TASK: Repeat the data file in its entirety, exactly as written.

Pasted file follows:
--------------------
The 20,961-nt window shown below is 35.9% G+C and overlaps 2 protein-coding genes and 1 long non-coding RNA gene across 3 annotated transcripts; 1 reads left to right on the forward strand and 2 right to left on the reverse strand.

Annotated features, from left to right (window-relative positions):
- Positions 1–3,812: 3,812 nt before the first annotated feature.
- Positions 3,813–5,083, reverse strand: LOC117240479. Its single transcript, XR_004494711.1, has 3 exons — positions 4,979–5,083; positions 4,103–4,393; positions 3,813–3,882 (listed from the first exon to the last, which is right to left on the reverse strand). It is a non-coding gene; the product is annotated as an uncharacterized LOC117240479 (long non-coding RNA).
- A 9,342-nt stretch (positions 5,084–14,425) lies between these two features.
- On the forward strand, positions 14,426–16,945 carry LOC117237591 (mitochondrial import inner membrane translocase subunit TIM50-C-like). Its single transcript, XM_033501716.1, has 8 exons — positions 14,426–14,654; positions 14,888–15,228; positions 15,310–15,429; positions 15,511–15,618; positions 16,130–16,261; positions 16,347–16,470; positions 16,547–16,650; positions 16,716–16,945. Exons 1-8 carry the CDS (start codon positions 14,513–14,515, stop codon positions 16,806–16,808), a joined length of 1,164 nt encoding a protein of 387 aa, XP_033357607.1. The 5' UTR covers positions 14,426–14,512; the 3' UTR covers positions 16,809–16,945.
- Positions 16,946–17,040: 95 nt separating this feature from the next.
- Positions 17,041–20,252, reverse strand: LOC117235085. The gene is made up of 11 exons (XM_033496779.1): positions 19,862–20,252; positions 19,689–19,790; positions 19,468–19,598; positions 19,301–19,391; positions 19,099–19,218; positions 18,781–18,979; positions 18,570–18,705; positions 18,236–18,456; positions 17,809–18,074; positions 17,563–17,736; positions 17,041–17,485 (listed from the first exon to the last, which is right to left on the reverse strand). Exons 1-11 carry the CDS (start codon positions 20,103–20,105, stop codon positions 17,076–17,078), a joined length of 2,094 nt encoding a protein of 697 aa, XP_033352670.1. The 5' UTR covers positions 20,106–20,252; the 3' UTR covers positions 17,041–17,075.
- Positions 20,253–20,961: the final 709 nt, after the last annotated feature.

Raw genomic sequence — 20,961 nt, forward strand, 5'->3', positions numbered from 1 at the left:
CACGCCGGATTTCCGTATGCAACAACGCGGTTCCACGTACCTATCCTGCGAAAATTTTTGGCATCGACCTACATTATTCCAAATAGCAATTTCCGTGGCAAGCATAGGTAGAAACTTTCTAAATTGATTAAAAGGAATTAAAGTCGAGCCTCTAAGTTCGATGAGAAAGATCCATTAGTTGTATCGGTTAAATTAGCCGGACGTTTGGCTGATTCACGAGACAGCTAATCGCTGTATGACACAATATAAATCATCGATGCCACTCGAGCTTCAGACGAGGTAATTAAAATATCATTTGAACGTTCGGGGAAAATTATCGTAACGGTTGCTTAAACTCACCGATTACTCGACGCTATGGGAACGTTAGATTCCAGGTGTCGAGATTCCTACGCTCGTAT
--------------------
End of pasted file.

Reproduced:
The 20,961-nt window shown below is 35.9% G+C and overlaps 2 protein-coding genes and 1 long non-coding RNA gene across 3 annotated transcripts; 1 reads left to right on the forward strand and 2 right to left on the reverse strand.

Annotated features, from left to right (window-relative positions):
- Positions 1–3,812: 3,812 nt before the first annotated feature.
- Positions 3,813–5,083, reverse strand: LOC117240479. Its single transcript, XR_004494711.1, has 3 exons — positions 4,979–5,083; positions 4,103–4,393; positions 3,813–3,882 (listed from the first exon to the last, which is right to left on the reverse strand). It is a non-coding gene; the product is annotated as an uncharacterized LOC117240479 (long non-coding RNA).
- A 9,342-nt stretch (positions 5,084–14,425) lies between these two features.
- On the forward strand, positions 14,426–16,945 carry LOC117237591 (mitochondrial import inner membrane translocase subunit TIM50-C-like). Its single transcript, XM_033501716.1, has 8 exons — positions 14,426–14,654; positions 14,888–15,228; positions 15,310–15,429; positions 15,511–15,618; positions 16,130–16,261; positions 16,347–16,470; positions 16,547–16,650; positions 16,716–16,945. Exons 1-8 carry the CDS (start codon positions 14,513–14,515, stop codon positions 16,806–16,808), a joined length of 1,164 nt encoding a protein of 387 aa, XP_033357607.1. The 5' UTR covers positions 14,426–14,512; the 3' UTR covers positions 16,809–16,945.
- Positions 16,946–17,040: 95 nt separating this feature from the next.
- Positions 17,041–20,252, reverse strand: LOC117235085. The gene is made up of 11 exons (XM_033496779.1): positions 19,862–20,252; positions 19,689–19,790; positions 19,468–19,598; positions 19,301–19,391; positions 19,099–19,218; positions 18,781–18,979; positions 18,570–18,705; positions 18,236–18,456; positions 17,809–18,074; positions 17,563–17,736; positions 17,041–17,485 (listed from the first exon to the last, which is right to left on the reverse strand). Exons 1-11 carry the CDS (start codon positions 20,103–20,105, stop codon positions 17,076–17,078), a joined length of 2,094 nt encoding a protein of 697 aa, XP_033352670.1. The 5' UTR covers positions 20,106–20,252; the 3' UTR covers positions 17,041–17,075.
- Positions 20,253–20,961: the final 709 nt, after the last annotated feature.

Raw genomic sequence — 20,961 nt, forward strand, 5'->3', positions numbered from 1 at the left:
CACGCCGGATTTCCGTATGCAACAACGCGGTTCCACGTACCTATCCTGCGAAAATTTTTGGCATCGACCTACATTATTCCAAATAGCAATTTCCGTGGCAAGCATAGGTAGAAACTTTCTAAATTGATTAAAAGGAATTAAAGTCGAGCCTCTAAGTTCGATGAGAAAGATCCATTAGTTGTATCGGTTAAATTAGCCGGACGTTTGGCTGATTCACGAGACAGCTAATCGCTGTATGACACAATATAAATCATCGATGCCACTCGAGCTTCAGACGAGGTAATTAAAATATCATTTGAACGTTCGGGGAAAATTATCGTAACGGTTGCTTAAACTCACCGATTACTCGACGCTATGGGAACGTTAGATTCCAGGTGTCGAGATTCCTACGCTCGTAT